101 Performance of Residences and Shelters in the Oklahoma Tornadoes

Wednesday, 7 November 2012
Symphony III and Foyer (Loews Vanderbilt Hotel)
James G. LaDue, NOAA/NWS/WDTB, Norman, OK; and T. P. Marshall, K. L. Ortega, and G. J. Stumpf
Manuscript (1.7 MB)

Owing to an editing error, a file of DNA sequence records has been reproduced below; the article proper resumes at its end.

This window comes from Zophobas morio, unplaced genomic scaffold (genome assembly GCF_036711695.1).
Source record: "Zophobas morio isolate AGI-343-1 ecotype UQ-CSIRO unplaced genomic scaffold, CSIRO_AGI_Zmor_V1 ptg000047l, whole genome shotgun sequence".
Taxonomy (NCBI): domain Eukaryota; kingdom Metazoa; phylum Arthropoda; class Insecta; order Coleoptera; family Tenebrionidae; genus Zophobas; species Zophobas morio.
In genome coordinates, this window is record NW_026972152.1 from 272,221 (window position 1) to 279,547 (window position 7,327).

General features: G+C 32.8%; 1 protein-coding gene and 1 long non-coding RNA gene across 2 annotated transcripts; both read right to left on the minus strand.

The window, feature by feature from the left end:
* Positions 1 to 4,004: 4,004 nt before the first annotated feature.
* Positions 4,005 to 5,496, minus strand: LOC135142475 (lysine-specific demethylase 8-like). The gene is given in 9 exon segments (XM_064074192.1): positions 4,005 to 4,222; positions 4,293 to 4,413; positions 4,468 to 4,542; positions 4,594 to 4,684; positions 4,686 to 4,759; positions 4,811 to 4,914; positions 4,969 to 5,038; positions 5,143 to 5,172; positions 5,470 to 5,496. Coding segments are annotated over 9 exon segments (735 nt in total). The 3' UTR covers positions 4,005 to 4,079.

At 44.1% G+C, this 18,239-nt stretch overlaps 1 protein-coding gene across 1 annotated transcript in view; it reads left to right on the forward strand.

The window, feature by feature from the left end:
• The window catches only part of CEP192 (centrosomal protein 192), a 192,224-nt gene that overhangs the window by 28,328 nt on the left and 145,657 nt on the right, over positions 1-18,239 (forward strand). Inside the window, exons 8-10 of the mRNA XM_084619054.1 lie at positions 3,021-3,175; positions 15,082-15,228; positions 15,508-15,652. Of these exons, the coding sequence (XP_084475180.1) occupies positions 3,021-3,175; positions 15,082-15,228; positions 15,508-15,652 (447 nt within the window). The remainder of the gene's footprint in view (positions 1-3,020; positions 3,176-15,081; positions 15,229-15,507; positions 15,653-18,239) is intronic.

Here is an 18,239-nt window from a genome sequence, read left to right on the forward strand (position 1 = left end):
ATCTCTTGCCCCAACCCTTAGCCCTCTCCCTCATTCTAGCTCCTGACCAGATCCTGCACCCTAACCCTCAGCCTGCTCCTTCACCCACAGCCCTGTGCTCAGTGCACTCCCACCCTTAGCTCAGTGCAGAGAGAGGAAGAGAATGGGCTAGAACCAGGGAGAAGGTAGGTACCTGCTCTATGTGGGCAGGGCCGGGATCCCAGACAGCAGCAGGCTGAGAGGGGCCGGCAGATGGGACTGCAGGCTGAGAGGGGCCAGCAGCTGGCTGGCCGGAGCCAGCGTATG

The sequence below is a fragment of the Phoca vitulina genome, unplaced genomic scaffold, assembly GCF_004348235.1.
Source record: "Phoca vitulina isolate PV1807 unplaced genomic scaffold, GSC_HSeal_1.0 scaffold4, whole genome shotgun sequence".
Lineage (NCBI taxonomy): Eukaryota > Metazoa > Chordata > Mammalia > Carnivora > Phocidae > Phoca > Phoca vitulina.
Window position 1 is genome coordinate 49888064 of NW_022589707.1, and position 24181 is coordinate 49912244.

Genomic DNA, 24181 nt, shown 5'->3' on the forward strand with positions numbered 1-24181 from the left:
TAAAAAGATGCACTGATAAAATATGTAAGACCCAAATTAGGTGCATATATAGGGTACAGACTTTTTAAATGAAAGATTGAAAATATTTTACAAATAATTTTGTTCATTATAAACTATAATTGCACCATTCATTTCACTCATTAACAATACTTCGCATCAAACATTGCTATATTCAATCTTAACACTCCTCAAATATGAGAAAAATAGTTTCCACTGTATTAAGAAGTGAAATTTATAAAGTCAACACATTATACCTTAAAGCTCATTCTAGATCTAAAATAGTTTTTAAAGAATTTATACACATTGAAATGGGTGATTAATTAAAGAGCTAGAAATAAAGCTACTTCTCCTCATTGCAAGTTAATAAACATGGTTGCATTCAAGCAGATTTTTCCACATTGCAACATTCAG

An outbreak of 22 tornadoes occurred in central Oklahoma on May 24, 2011. One tornado traveled from Hinton to Guthrie, a total of 104 km and was rated EF-5. Two EF-4 tornadoes traveled from Chickasha to Newcastle (52 km) and from Bradley to Goldsby (37 km). This paper will present the results of our damage survey from these three tornadoes including how the EF-scale was utilized in rating the damage. Many rural homes were completely destroyed. However, the low number of fatalities (11) was attributed to excellent advanced warnings, people reacting properly to such warnings, and the use of tornado shelters. Examples will be presented where people survived in above-ground or below-ground shelters. However, tornado shelters were not without problems. All shelters had a single entry door (no second escape door) and some doors were blocked with debris trapping the people inside. Also, some shelter doors blew open as people forgot to secure the doors properly. New shelter design criteria by the ICC (International Code Congress) mandates that all shelters have a second escape door with at least three latches.
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